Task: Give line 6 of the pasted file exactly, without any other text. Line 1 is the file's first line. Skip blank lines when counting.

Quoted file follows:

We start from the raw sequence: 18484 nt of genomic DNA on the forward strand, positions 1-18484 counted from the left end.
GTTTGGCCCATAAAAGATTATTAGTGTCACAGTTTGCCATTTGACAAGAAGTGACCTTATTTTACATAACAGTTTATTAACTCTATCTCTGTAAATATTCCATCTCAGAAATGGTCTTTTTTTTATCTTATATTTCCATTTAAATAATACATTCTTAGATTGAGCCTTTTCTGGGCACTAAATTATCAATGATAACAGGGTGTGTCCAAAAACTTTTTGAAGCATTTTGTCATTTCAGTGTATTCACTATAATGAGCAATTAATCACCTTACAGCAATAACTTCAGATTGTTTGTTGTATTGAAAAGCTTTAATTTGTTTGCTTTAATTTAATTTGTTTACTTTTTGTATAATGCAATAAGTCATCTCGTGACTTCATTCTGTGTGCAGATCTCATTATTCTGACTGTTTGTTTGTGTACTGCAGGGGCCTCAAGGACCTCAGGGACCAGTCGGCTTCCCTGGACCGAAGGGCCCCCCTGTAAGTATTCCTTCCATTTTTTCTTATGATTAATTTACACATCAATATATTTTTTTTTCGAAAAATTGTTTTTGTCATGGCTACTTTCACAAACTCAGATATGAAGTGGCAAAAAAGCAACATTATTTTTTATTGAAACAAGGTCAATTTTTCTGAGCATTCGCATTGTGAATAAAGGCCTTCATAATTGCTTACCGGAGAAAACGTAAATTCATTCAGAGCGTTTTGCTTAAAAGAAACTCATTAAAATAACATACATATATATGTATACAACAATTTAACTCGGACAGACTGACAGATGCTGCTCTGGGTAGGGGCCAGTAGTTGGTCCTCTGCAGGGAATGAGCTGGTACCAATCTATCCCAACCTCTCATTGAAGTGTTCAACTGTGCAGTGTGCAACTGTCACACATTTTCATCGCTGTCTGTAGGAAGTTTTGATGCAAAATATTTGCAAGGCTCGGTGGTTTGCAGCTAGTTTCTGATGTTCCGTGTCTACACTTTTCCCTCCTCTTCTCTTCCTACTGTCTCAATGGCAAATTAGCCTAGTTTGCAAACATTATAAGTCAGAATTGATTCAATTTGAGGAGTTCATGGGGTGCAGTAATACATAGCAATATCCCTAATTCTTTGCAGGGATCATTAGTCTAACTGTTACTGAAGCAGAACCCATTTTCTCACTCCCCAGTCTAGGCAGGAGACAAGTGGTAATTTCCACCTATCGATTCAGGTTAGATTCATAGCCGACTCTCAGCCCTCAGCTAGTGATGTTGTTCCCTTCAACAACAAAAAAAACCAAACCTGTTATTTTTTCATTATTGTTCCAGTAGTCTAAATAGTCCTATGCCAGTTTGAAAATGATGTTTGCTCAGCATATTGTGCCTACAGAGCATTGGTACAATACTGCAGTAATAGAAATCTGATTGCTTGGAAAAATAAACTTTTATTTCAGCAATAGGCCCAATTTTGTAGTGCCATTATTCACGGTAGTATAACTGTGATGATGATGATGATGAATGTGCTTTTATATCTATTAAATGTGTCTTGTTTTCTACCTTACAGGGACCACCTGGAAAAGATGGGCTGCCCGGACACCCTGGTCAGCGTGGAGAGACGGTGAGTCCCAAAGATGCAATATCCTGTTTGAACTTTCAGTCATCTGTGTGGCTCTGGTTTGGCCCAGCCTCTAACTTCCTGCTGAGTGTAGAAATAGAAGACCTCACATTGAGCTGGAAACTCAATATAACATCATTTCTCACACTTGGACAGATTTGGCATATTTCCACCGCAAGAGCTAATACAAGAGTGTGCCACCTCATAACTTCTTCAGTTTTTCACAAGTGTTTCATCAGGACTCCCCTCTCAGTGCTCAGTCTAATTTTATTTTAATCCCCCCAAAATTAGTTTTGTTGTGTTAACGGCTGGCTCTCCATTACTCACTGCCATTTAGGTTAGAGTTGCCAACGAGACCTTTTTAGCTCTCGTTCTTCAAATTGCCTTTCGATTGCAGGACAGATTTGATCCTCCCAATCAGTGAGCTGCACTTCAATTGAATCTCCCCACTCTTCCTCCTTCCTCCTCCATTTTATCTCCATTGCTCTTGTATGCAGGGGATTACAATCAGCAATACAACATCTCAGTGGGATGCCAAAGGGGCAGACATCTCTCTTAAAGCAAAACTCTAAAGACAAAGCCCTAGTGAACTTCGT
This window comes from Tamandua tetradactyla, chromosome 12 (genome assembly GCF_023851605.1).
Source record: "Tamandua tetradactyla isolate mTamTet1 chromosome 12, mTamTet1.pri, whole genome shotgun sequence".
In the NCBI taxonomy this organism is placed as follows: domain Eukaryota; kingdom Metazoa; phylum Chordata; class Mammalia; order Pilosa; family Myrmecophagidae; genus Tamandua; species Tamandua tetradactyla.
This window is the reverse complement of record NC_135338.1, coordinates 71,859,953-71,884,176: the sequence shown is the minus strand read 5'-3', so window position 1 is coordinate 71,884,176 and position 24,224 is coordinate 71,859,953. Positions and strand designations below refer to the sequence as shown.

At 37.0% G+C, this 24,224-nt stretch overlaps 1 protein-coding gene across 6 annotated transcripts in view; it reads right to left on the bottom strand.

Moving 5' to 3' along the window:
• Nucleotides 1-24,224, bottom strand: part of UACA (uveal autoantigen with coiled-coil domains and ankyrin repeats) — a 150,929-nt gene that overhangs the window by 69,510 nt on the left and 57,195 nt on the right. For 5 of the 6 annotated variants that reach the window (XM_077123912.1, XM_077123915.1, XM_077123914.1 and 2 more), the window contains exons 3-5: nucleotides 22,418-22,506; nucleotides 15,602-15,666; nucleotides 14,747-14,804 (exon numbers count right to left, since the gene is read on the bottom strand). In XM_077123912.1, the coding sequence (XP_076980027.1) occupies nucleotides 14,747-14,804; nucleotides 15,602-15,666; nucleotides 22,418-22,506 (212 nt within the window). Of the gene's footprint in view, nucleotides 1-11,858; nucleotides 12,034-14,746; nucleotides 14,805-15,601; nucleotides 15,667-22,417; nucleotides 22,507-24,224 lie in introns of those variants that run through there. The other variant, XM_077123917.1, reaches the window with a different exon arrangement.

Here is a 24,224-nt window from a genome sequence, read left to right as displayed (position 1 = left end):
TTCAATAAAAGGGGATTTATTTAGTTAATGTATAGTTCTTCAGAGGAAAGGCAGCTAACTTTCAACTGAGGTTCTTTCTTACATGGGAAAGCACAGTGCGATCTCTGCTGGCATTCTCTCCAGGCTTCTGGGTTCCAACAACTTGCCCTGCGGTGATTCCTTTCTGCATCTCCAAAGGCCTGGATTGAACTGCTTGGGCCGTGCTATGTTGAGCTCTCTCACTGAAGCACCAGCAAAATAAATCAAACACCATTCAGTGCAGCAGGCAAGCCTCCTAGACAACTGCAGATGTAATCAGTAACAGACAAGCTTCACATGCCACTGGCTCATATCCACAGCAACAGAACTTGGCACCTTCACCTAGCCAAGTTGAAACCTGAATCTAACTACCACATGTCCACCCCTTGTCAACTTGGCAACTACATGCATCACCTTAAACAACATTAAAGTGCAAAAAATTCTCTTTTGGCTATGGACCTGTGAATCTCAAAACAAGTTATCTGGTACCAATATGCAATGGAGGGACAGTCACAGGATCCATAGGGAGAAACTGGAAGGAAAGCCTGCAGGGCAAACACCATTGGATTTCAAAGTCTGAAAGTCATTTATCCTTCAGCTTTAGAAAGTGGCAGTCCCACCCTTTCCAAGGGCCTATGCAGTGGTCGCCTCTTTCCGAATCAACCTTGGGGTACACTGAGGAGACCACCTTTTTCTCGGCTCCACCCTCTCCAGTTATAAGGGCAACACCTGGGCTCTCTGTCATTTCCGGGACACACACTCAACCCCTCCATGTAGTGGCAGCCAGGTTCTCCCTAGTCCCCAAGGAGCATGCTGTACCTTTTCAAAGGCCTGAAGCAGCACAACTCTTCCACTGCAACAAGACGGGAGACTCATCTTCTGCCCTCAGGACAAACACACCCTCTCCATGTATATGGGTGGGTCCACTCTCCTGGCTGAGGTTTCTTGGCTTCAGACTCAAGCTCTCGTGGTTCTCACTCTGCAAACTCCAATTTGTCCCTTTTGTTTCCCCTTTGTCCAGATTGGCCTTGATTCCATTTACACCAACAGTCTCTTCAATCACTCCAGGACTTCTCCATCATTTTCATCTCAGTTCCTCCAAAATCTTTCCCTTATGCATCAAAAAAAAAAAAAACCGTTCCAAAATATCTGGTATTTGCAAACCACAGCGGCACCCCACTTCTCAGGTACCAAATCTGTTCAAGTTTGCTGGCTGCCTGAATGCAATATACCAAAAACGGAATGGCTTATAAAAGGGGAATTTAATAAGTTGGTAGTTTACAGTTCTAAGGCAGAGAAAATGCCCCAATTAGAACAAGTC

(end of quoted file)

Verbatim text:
This window is the reverse complement of record NC_135338.1, coordinates 71,859,953-71,884,176: the sequence shown is the minus strand read 5'-3', so window position 1 is coordinate 71,884,176 and position 24,224 is coordinate 71,859,953. Positions and strand designations below refer to the sequence as shown.